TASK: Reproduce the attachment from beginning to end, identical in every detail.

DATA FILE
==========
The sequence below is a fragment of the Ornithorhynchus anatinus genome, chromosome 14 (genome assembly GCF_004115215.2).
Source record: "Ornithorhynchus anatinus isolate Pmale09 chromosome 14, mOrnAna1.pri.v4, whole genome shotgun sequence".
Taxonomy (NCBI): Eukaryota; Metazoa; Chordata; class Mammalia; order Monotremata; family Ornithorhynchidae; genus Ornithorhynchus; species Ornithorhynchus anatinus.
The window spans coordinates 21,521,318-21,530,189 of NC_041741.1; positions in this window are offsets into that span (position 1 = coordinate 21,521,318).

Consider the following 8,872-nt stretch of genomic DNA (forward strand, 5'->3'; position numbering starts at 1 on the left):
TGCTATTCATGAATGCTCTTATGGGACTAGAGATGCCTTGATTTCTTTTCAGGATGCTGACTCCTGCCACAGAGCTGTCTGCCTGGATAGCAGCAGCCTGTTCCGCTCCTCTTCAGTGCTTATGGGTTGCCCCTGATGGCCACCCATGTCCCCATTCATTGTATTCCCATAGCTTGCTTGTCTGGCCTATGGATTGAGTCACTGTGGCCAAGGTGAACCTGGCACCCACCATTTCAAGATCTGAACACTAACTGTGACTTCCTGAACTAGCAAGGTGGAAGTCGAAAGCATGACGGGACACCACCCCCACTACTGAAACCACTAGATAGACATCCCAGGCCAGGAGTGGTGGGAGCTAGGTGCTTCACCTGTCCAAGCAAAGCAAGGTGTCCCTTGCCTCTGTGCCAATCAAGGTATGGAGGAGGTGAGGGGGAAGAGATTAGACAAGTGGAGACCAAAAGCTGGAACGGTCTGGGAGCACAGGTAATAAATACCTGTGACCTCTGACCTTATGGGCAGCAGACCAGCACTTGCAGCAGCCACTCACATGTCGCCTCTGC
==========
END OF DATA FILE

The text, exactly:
The sequence below is a fragment of the Ornithorhynchus anatinus genome, chromosome 14 (genome assembly GCF_004115215.2).
Source record: "Ornithorhynchus anatinus isolate Pmale09 chromosome 14, mOrnAna1.pri.v4, whole genome shotgun sequence".
Taxonomy (NCBI): Eukaryota; Metazoa; Chordata; class Mammalia; order Monotremata; family Ornithorhynchidae; genus Ornithorhynchus; species Ornithorhynchus anatinus.
The window spans coordinates 21,521,318-21,530,189 of NC_041741.1; positions in this window are offsets into that span (position 1 = coordinate 21,521,318).

Consider the following 8,872-nt stretch of genomic DNA (forward strand, 5'->3'; position numbering starts at 1 on the left):
TGCTATTCATGAATGCTCTTATGGGACTAGAGATGCCTTGATTTCTTTTCAGGATGCTGACTCCTGCCACAGAGCTGTCTGCCTGGATAGCAGCAGCCTGTTCCGCTCCTCTTCAGTGCTTATGGGTTGCCCCTGATGGCCACCCATGTCCCCATTCATTGTATTCCCATAGCTTGCTTGTCTGGCCTATGGATTGAGTCACTGTGGCCAAGGTGAACCTGGCACCCACCATTTCAAGATCTGAACACTAACTGTGACTTCCTGAACTAGCAAGGTGGAAGTCGAAAGCATGACGGGACACCACCCCCACTACTGAAACCACTAGATAGACATCCCAGGCCAGGAGTGGTGGGAGCTAGGTGCTTCACCTGTCCAAGCAAAGCAAGGTGTCCCTTGCCTCTGTGCCAATCAAGGTATGGAGGAGGTGAGGGGGAAGAGATTAGACAAGTGGAGACCAAAAGCTGGAACGGTCTGGGAGCACAGGTAATAAATACCTGTGACCTCTGACCTTATGGGCAGCAGACCAGCACTTGCAGCAGCCACTCACATGTCGCCTCTGC